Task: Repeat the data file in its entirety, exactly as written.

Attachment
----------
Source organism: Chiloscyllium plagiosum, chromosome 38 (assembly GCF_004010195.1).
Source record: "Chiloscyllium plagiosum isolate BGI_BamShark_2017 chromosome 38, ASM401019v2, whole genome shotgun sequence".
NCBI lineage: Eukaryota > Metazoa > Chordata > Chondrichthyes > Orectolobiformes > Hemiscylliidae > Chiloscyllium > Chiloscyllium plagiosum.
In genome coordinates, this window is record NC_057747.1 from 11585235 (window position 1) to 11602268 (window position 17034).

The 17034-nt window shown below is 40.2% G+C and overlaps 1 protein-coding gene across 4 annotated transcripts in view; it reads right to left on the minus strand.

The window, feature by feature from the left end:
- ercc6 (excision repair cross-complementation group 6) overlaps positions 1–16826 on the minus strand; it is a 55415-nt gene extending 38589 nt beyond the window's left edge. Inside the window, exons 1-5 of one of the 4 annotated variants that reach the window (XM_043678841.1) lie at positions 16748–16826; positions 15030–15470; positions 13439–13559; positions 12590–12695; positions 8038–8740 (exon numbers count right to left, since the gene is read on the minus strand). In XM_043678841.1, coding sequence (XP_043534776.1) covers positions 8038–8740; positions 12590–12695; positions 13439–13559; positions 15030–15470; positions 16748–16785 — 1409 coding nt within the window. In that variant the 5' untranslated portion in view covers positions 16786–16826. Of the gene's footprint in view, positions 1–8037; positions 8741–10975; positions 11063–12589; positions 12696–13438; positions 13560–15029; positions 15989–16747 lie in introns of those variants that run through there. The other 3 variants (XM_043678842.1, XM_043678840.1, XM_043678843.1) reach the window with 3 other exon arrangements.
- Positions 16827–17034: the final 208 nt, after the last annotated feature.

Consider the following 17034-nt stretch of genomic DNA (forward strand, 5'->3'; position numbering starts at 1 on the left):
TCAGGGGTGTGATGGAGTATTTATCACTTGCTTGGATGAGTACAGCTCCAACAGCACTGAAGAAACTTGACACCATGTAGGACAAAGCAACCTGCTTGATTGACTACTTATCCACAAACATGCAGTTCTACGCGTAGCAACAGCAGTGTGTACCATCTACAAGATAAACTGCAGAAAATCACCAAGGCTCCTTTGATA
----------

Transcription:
Source organism: Chiloscyllium plagiosum, chromosome 38 (assembly GCF_004010195.1).
Source record: "Chiloscyllium plagiosum isolate BGI_BamShark_2017 chromosome 38, ASM401019v2, whole genome shotgun sequence".
NCBI lineage: Eukaryota > Metazoa > Chordata > Chondrichthyes > Orectolobiformes > Hemiscylliidae > Chiloscyllium > Chiloscyllium plagiosum.
In genome coordinates, this window is record NC_057747.1 from 11585235 (window position 1) to 11602268 (window position 17034).

The 17034-nt window shown below is 40.2% G+C and overlaps 1 protein-coding gene across 4 annotated transcripts in view; it reads right to left on the minus strand.

The window, feature by feature from the left end:
- ercc6 (excision repair cross-complementation group 6) overlaps positions 1–16826 on the minus strand; it is a 55415-nt gene extending 38589 nt beyond the window's left edge. Inside the window, exons 1-5 of one of the 4 annotated variants that reach the window (XM_043678841.1) lie at positions 16748–16826; positions 15030–15470; positions 13439–13559; positions 12590–12695; positions 8038–8740 (exon numbers count right to left, since the gene is read on the minus strand). In XM_043678841.1, coding sequence (XP_043534776.1) covers positions 8038–8740; positions 12590–12695; positions 13439–13559; positions 15030–15470; positions 16748–16785 — 1409 coding nt within the window. In that variant the 5' untranslated portion in view covers positions 16786–16826. Of the gene's footprint in view, positions 1–8037; positions 8741–10975; positions 11063–12589; positions 12696–13438; positions 13560–15029; positions 15989–16747 lie in introns of those variants that run through there. The other 3 variants (XM_043678842.1, XM_043678840.1, XM_043678843.1) reach the window with 3 other exon arrangements.
- Positions 16827–17034: the final 208 nt, after the last annotated feature.

Consider the following 17034-nt stretch of genomic DNA (forward strand, 5'->3'; position numbering starts at 1 on the left):
TCAGGGGTGTGATGGAGTATTTATCACTTGCTTGGATGAGTACAGCTCCAACAGCACTGAAGAAACTTGACACCATGTAGGACAAAGCAACCTGCTTGATTGACTACTTATCCACAAACATGCAGTTCTACGCGTAGCAACAGCAGTGTGTACCATCTACAAGATAAACTGCAGAAAATCACCAAGGCTCCTTTGATA